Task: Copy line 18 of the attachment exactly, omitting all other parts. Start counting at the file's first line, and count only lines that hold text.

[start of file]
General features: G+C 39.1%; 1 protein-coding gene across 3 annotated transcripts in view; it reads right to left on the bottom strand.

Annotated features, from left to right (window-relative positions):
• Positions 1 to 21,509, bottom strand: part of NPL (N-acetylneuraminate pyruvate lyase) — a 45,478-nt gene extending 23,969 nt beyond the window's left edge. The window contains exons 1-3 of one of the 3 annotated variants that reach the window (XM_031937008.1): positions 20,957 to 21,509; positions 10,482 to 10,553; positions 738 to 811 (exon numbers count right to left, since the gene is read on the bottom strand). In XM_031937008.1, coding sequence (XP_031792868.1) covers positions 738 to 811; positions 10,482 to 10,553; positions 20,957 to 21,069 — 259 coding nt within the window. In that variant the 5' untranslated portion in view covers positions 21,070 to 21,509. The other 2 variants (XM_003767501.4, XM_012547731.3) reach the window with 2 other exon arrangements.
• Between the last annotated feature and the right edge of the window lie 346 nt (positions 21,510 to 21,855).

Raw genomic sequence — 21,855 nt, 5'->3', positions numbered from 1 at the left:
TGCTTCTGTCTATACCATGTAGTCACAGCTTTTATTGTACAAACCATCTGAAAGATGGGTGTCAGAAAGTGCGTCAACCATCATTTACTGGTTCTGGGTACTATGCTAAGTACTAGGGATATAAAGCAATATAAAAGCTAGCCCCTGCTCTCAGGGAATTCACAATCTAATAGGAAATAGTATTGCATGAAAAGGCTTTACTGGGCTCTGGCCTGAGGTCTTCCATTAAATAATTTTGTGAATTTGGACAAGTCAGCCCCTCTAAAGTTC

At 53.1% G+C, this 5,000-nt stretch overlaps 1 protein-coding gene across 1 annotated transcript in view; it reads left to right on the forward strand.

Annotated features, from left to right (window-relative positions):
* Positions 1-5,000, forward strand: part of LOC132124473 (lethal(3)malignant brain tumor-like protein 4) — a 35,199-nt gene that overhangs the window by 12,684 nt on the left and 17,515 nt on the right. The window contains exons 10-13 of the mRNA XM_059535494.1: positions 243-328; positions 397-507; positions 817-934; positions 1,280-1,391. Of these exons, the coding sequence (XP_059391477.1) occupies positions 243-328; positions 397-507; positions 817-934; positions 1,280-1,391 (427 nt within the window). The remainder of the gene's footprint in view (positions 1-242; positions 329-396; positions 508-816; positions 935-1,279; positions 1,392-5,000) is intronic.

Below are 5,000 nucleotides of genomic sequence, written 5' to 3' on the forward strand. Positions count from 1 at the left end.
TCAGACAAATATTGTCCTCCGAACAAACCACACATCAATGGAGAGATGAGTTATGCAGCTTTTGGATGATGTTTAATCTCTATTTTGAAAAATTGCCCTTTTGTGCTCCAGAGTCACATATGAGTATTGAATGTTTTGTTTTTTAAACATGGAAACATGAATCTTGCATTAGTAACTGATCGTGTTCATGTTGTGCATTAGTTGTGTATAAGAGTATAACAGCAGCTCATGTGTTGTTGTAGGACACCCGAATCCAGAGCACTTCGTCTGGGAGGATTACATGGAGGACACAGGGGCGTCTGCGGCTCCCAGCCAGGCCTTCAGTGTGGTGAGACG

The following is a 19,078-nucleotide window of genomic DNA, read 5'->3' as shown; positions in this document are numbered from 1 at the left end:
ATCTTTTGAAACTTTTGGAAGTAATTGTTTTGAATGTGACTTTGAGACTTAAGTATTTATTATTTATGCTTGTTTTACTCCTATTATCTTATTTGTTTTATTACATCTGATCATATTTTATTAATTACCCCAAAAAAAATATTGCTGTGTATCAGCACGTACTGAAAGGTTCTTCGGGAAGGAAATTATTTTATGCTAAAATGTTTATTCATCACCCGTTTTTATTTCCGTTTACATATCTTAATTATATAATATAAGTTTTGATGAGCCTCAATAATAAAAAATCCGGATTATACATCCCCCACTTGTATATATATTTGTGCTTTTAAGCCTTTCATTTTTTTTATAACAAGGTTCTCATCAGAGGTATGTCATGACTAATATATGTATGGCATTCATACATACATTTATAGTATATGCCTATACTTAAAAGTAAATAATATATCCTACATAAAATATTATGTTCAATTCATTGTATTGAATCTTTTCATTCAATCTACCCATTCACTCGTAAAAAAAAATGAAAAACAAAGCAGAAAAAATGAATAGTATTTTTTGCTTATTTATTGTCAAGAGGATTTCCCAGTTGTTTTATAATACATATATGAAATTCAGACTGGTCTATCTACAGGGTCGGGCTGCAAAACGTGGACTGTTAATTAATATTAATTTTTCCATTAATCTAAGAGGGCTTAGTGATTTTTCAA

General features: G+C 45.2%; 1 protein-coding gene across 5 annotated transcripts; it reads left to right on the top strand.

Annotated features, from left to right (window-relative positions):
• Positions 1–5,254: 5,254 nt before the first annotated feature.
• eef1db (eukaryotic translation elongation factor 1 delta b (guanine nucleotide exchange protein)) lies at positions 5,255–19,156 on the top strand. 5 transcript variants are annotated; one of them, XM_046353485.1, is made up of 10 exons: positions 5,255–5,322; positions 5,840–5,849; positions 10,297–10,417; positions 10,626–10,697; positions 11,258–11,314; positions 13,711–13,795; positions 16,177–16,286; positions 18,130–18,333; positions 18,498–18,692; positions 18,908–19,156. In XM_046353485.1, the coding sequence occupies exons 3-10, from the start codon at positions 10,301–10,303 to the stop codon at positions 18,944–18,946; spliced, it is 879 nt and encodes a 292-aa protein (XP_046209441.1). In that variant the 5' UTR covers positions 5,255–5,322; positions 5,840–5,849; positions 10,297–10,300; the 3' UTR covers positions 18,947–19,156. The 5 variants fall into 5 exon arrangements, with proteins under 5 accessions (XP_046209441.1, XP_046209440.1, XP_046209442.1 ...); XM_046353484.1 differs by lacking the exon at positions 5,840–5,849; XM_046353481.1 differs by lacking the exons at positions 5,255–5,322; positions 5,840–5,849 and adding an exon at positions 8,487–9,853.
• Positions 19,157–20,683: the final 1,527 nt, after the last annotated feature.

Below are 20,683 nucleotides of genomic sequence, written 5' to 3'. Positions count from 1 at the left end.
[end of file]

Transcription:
• Positions 19,157–20,683: the final 1,527 nt, after the last annotated feature.